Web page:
Predicting Quality Based on Frequency Response Simulations
We’ve talked about the issue of attempting to predict subwoofer quality based on the results provided by enclosure simulation software. This software predicts a subwoofer system’s output based on its Thiele/Small electromechanical parameters. The graphs and plots tell you how loudly the subwoofer can play and how much bass it will produce from a given enclosure. With that said, no software simulation packages for consumers or car audio retailers describe the subwoofer’s linearity. As such, you can’t tell if a subwoofer will be clear and detailed or produce all sorts of harmonics. Those harmonics result in the speaker sounding muddy and making it easy to localize in a system.
Many companies use speaker testing equipment from a German company called Klippel during their transducer (speaker) development process. The goal of Klippel-based analysis is to quantify the characteristics of a driver that reduce linearity. For example, a speaker or subwoofer that doesn’t move the same amount in the forward or rearward direction will significantly distort the output. If inductance changes in one direction versus the other, frequency response will vary. The results of Klippel testing often result in similar design upgrades that improve speaker accuracy. These upgrades include flat spiders, shorting rings and copper T-yoke caps.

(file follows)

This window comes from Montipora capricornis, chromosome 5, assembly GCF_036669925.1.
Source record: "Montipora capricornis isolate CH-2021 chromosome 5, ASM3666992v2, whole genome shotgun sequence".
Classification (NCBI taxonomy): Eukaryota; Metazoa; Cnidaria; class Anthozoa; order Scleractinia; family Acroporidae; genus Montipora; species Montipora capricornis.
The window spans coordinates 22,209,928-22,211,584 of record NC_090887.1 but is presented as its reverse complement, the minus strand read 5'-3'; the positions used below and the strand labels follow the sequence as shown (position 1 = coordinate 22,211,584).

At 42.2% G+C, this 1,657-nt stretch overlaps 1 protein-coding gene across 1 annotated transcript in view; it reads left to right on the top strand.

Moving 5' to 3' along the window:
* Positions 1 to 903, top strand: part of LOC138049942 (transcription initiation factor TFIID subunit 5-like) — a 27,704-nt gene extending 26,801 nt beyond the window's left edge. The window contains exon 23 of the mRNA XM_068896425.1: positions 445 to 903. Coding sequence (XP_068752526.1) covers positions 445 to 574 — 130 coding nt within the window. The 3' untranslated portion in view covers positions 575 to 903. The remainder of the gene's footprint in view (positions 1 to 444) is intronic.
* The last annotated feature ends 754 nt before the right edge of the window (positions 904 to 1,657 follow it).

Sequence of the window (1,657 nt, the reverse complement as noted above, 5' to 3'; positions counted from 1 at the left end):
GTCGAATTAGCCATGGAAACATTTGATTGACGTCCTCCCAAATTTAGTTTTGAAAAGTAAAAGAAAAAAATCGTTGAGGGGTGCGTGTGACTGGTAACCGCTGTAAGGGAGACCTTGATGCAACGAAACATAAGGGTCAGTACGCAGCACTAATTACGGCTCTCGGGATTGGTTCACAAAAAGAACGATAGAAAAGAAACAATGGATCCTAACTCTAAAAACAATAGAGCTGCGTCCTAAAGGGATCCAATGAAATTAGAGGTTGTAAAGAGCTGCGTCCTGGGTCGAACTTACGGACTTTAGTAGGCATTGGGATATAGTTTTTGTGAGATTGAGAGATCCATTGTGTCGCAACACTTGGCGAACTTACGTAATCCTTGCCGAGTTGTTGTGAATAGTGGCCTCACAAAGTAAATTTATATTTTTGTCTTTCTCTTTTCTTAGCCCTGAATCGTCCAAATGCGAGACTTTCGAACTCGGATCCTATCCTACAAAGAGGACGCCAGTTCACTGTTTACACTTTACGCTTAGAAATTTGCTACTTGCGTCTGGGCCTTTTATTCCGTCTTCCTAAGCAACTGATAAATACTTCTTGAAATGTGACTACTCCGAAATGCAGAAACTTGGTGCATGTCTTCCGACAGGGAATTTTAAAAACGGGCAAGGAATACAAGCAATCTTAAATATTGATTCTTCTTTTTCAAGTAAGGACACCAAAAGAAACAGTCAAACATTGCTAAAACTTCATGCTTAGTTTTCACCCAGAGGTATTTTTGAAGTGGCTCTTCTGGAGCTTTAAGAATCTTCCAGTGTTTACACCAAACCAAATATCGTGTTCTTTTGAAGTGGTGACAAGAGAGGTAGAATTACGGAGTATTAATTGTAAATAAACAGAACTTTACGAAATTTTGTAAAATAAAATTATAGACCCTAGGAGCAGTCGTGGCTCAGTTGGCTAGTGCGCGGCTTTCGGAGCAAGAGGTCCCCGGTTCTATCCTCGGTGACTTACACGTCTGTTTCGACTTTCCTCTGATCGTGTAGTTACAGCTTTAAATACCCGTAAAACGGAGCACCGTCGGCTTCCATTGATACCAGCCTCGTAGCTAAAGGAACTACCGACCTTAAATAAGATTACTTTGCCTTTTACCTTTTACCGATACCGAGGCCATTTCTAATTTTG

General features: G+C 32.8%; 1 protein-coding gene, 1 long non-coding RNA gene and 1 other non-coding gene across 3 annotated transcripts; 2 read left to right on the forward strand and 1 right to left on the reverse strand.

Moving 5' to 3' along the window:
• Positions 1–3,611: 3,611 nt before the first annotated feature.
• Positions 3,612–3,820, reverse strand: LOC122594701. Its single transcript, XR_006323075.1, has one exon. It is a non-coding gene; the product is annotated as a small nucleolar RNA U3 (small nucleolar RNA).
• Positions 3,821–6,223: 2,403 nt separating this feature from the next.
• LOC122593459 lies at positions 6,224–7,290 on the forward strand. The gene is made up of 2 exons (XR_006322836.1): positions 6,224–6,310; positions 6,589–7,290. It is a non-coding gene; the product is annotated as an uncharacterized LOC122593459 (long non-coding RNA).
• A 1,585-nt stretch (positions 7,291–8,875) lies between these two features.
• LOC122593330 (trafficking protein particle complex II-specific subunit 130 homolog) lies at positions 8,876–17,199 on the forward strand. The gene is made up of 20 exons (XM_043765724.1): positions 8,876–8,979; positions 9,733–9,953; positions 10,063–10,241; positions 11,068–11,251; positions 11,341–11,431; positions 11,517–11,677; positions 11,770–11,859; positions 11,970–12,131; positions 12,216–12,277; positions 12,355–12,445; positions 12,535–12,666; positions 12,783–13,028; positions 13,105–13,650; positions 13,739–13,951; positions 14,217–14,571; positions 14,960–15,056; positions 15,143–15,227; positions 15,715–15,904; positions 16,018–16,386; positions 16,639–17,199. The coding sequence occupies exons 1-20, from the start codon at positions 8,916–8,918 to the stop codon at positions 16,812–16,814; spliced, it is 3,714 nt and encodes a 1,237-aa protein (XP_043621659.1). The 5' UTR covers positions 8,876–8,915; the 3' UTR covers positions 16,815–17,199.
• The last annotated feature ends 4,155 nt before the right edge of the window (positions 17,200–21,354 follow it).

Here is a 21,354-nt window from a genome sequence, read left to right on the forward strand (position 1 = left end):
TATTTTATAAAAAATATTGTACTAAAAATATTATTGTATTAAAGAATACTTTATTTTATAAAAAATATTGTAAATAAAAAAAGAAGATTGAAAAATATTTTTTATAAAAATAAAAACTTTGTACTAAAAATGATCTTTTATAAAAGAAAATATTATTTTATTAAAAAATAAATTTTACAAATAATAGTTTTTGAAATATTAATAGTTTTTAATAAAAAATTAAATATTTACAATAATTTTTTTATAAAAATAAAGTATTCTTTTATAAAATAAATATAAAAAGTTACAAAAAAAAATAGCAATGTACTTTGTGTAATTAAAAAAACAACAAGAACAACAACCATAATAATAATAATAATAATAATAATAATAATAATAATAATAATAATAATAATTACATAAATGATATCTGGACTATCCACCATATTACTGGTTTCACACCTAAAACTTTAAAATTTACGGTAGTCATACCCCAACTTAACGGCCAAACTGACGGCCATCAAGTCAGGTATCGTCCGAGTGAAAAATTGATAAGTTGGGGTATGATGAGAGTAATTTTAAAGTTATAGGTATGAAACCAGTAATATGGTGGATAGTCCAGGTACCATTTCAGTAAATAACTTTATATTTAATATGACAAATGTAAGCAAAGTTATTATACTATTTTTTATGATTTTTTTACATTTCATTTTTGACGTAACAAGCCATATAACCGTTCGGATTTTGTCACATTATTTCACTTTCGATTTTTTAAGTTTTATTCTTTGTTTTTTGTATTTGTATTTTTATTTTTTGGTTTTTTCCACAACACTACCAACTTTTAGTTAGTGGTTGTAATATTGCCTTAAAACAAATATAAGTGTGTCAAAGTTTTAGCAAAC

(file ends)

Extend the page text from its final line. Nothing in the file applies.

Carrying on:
Our Subwoofer Test Configuration
We’ll compare the output of several 10-inch subwoofers in these articles. We’ll create an adapter plate for one of our test enclosures to measure all the woofers in the same application. The enclosures have a net internal air volume of just under 2.5 cubic feet. While this isn’t an infinite baffle application, the enclosure is large enough to have minimal effect on the total system Q.
We’ll make sure each driver is well exercised before the test and will take a complete set of Thiele/Small measurements. From there, we’ll set the driver up in the enclosure and measure the output along with the second and third harmonic distortion characteristics at different drive levels. The graphs will show the unwanted harmonic information the drivers produce. As the excursion increases, especially at low frequencies, we should see a dramatic rise in harmonic content.
The Goal of Our Subwoofer Comparison Series
Auditioning subwoofers under controlled conditions is challenging. Listening is easy. Finding controlled conditions to compare multiple options is difficult. As always, we aim to help you choose the best car audio system upgrades available for your vehicle. We hope this series of articles on subwoofer quality will help highlight some of the features you can look for when shopping at a local specialty mobile enhancement retailer.